Inflation is well understood by most economists and investment professionals, but it’s usually not very clear to individual investors. That includes pre-retirees and retirees, who especially need to understand inflation’s potential impact on their ability to live on their terms during retirement.
Essentially, inflation measures how much more expensive the things you buy have become over time. As a simple example, consider an item with a price today of $1. If that same item costs $1.05 a year from now, its inflation rate over that period is 5%.
Broadly, inflation is measured by the average rate of change over time in the Consumer Price Index (CPI), a market basket of consumer goods and services. During the past 103 years, the CPI has risen by an annualized rate of 3.1%. Using that number, a $1 item in 1913 would now set you back about $23.
The effect of rising inflation can be viewed as either the erosion of purchasing power or as the growth of prices. While inflation rates are typically small over short periods of time, their impact can be severe over longer horizons—such as a lengthy retirement. Figure 1 shows inflation’s impact on purchasing power over various retirement horizons, using the annualized core inflation rate over the last 100+ years. At this rate, in 30 years, $1,000 would be worth the equivalent of $400 today.
Figure 1: Erosion of Purchasing Power
Figure 2 digs deeper into the CPI’s market basket of goods for the typical retiree. Among individuals’ ages 65+, the largest expense is housing—while healthcare (one of the bigger concerns among retirees) represents 13% of spending.
Figure 2: Components of Consumer Expenditures Ages. 65+
Figure 3 shows the inflation rate for these spending categories—how fast prices have risen for each type of expense. While core inflation has averaged around 3.1% per year, many other expenses are rising much more rapidly.
- Healthcare costs have risen by 5.2% annually. Going forward, they’re expected to rise even faster—6.5%, according to the PwC Health Research Institute.
- Housing costs—the biggest expenditure for consumers age 65 or older—have risen by 4.3% a year.
Figure 3: Inflation rates of Consumer Expenditures
The reality: Inflation overall has the potential to erode retirees’ purchasing power—while rapid growth in some of the biggest expense categories could potentially be devastating.
For example, Table 1 takes the average monthly costs of each of these components from the Consumer Expenditure survey and shows the impact of rising costs on future expenses. Monthly costs may differ by individual, of course–but the potentially severe impacts of inflation are quite clear:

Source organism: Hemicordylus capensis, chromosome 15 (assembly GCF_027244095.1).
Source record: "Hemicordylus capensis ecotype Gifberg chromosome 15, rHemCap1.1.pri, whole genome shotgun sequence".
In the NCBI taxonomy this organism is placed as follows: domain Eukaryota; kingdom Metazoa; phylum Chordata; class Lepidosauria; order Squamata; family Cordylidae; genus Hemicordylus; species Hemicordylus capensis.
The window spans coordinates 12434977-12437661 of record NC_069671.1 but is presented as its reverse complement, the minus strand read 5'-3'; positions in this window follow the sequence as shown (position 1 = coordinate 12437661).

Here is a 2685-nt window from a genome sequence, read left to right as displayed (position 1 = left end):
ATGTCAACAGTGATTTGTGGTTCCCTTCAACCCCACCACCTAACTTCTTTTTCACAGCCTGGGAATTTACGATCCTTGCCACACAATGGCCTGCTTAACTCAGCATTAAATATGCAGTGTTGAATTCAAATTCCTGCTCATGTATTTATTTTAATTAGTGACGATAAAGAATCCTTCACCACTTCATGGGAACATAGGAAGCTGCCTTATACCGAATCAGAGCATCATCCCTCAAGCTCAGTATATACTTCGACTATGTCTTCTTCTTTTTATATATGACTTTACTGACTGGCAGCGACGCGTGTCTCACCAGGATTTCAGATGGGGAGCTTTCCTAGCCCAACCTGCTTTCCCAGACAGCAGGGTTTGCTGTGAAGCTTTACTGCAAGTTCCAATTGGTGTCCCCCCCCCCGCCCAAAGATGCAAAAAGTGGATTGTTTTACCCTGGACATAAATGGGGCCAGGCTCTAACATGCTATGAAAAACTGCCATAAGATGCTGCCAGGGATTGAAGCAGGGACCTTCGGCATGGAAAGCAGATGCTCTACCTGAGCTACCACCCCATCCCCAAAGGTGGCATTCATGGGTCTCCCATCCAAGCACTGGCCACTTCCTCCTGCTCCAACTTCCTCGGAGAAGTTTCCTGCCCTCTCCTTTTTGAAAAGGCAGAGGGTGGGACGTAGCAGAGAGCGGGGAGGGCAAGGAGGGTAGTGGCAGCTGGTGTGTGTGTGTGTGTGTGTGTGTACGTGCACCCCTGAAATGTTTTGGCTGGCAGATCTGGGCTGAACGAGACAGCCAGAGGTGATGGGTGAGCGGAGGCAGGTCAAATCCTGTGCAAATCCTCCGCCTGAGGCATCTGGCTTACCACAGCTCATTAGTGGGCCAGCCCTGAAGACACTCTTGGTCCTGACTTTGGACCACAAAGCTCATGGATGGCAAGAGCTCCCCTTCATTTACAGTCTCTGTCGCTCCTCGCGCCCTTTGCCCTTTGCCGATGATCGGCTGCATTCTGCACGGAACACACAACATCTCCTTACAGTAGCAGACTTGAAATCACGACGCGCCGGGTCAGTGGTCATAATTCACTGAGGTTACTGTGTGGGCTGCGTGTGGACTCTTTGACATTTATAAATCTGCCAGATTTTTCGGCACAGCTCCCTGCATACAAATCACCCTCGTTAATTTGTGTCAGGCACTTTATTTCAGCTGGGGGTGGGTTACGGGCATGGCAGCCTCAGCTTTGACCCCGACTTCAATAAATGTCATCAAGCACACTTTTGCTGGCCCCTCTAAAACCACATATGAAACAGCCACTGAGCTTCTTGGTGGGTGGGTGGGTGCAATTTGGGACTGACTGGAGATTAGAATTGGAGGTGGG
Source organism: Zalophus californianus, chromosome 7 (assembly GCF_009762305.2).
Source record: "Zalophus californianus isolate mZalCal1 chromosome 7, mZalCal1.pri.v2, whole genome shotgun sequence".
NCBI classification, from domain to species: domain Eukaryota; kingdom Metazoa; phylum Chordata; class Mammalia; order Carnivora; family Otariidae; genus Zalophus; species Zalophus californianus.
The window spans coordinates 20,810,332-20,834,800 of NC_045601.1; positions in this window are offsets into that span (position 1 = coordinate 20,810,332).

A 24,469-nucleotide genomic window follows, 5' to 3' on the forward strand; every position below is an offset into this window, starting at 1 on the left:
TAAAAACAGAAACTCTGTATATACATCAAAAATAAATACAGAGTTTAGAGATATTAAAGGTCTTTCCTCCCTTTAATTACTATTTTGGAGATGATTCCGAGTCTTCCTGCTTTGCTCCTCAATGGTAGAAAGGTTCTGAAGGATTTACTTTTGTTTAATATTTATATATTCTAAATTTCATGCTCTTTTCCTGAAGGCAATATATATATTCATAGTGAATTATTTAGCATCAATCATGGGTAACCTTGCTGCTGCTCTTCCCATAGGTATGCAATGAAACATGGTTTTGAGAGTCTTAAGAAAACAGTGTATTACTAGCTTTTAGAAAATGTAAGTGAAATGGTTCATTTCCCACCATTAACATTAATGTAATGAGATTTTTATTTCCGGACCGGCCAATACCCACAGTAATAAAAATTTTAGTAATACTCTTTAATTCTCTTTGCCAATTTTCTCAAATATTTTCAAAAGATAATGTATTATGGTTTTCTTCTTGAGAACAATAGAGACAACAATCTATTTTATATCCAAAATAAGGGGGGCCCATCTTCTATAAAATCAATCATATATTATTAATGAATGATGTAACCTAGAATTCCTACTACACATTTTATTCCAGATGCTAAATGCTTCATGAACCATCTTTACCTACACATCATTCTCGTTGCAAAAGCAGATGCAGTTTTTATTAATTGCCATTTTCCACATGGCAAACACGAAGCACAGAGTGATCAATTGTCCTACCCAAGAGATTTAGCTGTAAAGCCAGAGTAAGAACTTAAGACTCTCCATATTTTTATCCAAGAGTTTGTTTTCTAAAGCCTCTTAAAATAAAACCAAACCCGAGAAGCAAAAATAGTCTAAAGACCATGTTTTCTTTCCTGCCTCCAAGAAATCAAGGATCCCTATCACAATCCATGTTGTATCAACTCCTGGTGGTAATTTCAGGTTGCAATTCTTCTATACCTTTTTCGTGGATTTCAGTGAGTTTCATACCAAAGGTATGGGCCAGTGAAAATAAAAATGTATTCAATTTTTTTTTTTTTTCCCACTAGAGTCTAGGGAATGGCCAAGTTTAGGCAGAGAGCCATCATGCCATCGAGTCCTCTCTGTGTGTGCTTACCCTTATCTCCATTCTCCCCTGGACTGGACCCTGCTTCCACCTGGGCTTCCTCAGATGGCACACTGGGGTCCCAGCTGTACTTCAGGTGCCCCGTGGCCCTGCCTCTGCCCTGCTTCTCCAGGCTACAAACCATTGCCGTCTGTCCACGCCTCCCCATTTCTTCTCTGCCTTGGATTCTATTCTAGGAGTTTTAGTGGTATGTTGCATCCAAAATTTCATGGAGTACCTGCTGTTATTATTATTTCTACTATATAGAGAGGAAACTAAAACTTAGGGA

Table 1: Growth of Prices of Components of Consumer Expenditures
When evaluating retirement income solutions, it is important to consider those that are specifically designed to mitigate inflation risks. Harnessing the long-term return potential of equities is crucial—especially given that intermediate-term government bonds have averaged only 4.2% per year, after taxes. At that return, a 100% bond portfolio would grow less than projected healthcare and housing expenses–two of the largest expenses for a typical retiree.
Learn more now about Real Spend®, our retirement income solution designed to mitigate inflation risks.
I. Source: Federal Reserve Bank of St. Louis Consumer Price Index for All Urban Consumers 1913-2016.
II. Source: Consumer Expenditure Survey from the Bureau of Labor Statistics 2014-2015, Age 65 and Older.
III. Source: Federal Reserve Bank of St. Louis Consumer Price Index for All Urban Consumers Components All available years. Medical Trends is forecasted healthcare inflation from PwC Health Research Institute medical cost trends 2007-2017.
IV. Source: Inflation rates come from the Federal Reserve Bank of St. Louis Consumer Price Index for All Urban Consumers Components All available years. Medical Trends is forecasted healthcare inflation from PwC Health Research Institute medical cost trends 2007-2017. Current monthly costs come from the Consumer Expenditure Survey from the Bureau of Labor Statistics 2014-2015, Age 65 and Older.
V. SBBI Ibbotson data for Intermediate-Term Government Bonds from 1926 – 2016. Taxes are applied considering the highest Federal Marginal Tax Rates for 2016 for long-term capital gains. No state or local taxes are accounted for.